Georges Antoine Rochegrosse was a French historical and decorative painter. He was born at Versailles and studied in Paris with Jules Joseph Lefebvre and Gustave Clarence Rodolphe Boulanger, his themes are historical, he treated them on a colossal scale and in an emotional naturalistic style, with a distinct revelling in horrible subjects and details. He made his Paris Salon début in 1882 with Vitellis traîné dans les rues de Rome par la populace, he followed this the year afterwards with Andromaque, which won that year's prestigious Prix du Salon. There followed La Jacquerie, Le mort de Babylone, The death of the Emperor Geta, Barbarian ambassadors at the Court of Justinian, all of which exemplify his strong and spirited but sensational and brutal painting. In quite another style and beautiful in color is his Le Chevalier aux Fleurs, he was elected an Officer of the Legion of Honor in 1892 and received the medal of honor in 1906 for The Red Delight. Rochegrosse illustrated several books; some of the drawings for these illustrations are in the Department of Prints and Drawings at the British Museum, London.
He lived his final years in Algeria, but returned to Paris where he died and is buried in Montparnasse Cemetery. His wife, Marie Rochegrosse, had died in 1920; this article incorporates text from a publication now in the public domain: Gilman, D. C.. "article name needed". New International Encyclopedia. New York: Dodd, Mead. Media related to Georges-Antoine Rochegrosse at Wikimedia Commons
American Impressionism was a style of painting related to European Impressionism and practiced by American artists in the United States during the late 19th and early 20th centuries. American Impressionism is a style of painting characterized by vivid colors; the style depicted landscapes mixed with scenes of upper-class domestic life. Impressionism emerged as an artistic style in France in the 1860s. Major exhibitions of French impressionist works in Boston and New York in the 1880s introduced the style to the American public; some of the first American artists to paint in an impressionistic mode, such as Theodore Robinson and Mary Cassatt, did so in the late 1880s after visiting France and meeting with artists such as Claude Monet. Others, such as Childe Hassam, took notice of the increasing numbers of French impressionist works at American exhibitions; as railroads and other new technology emerged, American impressionists painted vast landscapes and small towns in an effort to return to nature.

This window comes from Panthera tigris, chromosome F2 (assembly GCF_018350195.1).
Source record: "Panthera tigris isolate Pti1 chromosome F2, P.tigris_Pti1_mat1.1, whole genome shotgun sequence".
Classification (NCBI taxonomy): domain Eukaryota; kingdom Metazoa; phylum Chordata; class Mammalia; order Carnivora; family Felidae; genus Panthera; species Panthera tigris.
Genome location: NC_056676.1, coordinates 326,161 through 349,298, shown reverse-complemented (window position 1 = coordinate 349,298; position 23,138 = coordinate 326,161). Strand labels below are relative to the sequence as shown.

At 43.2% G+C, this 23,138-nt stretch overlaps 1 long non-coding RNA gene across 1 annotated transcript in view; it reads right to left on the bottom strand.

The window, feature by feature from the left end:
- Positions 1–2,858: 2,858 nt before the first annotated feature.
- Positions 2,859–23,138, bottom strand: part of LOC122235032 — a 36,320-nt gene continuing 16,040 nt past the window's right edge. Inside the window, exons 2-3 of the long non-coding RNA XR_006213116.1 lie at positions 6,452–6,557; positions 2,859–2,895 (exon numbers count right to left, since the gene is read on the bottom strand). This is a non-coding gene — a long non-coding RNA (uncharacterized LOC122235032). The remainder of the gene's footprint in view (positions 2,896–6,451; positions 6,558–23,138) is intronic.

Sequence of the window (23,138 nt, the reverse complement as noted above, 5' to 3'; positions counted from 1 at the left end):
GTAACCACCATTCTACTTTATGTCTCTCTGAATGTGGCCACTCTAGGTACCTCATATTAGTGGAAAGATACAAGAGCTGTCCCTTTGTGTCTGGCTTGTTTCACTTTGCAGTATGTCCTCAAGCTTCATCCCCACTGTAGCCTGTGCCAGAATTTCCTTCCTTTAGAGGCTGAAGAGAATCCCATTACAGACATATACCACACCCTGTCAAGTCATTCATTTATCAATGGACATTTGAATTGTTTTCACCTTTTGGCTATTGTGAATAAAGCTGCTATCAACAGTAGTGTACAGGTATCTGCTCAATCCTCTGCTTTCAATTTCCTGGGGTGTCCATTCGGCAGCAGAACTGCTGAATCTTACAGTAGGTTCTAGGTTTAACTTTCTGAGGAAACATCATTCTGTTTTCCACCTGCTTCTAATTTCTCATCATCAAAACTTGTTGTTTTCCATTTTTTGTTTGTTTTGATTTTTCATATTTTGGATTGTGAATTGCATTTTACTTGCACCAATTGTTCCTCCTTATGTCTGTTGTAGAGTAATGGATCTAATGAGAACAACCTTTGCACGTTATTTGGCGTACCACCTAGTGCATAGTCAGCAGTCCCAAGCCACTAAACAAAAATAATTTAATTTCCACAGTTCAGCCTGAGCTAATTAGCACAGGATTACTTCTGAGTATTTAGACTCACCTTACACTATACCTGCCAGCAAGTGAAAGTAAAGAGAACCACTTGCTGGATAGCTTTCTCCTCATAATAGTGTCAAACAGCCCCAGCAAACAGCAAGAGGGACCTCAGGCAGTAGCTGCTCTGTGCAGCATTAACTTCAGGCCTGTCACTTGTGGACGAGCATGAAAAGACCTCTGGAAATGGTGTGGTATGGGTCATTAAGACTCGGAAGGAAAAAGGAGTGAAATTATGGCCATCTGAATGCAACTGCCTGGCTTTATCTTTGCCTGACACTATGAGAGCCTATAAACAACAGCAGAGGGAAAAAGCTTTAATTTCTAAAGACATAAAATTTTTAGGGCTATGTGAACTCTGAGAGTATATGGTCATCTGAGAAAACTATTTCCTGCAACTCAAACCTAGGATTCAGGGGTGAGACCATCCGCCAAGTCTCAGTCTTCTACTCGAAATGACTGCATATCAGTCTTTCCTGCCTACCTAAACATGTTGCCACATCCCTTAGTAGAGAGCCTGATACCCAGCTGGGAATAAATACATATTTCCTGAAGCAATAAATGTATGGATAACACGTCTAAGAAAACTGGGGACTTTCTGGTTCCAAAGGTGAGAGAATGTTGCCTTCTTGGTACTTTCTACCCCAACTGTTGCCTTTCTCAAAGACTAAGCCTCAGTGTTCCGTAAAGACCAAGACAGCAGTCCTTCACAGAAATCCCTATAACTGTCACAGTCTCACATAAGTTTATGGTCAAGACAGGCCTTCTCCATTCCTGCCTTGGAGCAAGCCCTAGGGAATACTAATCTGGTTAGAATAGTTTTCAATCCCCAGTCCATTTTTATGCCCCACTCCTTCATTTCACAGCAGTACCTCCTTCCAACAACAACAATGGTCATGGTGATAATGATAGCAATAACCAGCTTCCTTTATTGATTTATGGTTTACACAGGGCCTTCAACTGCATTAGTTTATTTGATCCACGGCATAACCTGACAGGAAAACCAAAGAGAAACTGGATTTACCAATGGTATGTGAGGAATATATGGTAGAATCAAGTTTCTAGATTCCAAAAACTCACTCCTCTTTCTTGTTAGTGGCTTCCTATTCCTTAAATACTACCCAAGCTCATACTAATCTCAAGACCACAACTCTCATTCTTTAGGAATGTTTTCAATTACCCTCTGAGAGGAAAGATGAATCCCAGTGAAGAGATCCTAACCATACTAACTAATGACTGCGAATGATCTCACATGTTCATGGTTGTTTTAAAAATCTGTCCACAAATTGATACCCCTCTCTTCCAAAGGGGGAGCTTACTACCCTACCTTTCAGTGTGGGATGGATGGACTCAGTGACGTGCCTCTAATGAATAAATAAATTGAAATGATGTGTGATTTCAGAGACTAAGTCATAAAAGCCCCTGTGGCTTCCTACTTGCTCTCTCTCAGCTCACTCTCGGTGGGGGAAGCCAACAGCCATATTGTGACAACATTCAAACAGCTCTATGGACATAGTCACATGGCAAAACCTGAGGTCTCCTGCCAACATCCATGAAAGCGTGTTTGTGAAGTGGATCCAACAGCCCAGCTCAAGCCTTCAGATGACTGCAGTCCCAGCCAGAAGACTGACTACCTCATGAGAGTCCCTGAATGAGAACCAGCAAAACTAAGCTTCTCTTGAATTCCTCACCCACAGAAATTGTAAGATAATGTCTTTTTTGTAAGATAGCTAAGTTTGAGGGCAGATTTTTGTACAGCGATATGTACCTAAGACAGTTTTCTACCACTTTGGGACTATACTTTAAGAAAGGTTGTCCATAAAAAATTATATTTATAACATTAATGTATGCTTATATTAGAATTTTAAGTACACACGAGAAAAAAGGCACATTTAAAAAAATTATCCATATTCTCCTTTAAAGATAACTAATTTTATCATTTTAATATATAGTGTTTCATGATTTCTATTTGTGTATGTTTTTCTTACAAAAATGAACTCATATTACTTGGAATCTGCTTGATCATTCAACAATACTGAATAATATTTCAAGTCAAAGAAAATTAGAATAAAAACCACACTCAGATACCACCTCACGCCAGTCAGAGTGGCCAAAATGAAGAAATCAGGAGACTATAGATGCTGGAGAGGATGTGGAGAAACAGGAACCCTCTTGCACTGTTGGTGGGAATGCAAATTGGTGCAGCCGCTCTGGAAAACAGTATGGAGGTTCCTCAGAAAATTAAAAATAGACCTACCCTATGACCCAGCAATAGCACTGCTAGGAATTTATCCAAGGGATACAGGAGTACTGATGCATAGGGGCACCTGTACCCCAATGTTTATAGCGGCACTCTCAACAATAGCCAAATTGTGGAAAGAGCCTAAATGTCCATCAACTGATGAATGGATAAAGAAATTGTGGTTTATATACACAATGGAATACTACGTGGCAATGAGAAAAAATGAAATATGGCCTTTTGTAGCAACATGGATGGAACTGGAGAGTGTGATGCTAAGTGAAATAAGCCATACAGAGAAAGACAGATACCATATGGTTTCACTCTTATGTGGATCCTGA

Before the invention of collapsible paint tubes artists were confined to using subjects in their studios or painting from memory. With the invention of paint tubes in 1841, artists could transport their paint and paint in nature. From the 1890s through the 1910s, American impressionism flourished in art colonies—loosely affiliated groups of artists who lived and worked together and shared a common aesthetic vision. Art colonies tended to form in small towns that provided affordable living, abundant scenery for painting, easy access to large cities where artists could sell their work; some of the most important American impressionist artists gathered at Cos Cob and Old Lyme, both on Long Island Sound. American impressionist artists thrived in California at Carmel and Laguna Beach; some American art colonies remained vibrant centers of impressionist art into the 1920s. However, impressionism in America lost its cutting-edge status in 1913 when a historic exhibition of modern art took place at the 69th Regiment Armory building in New York City.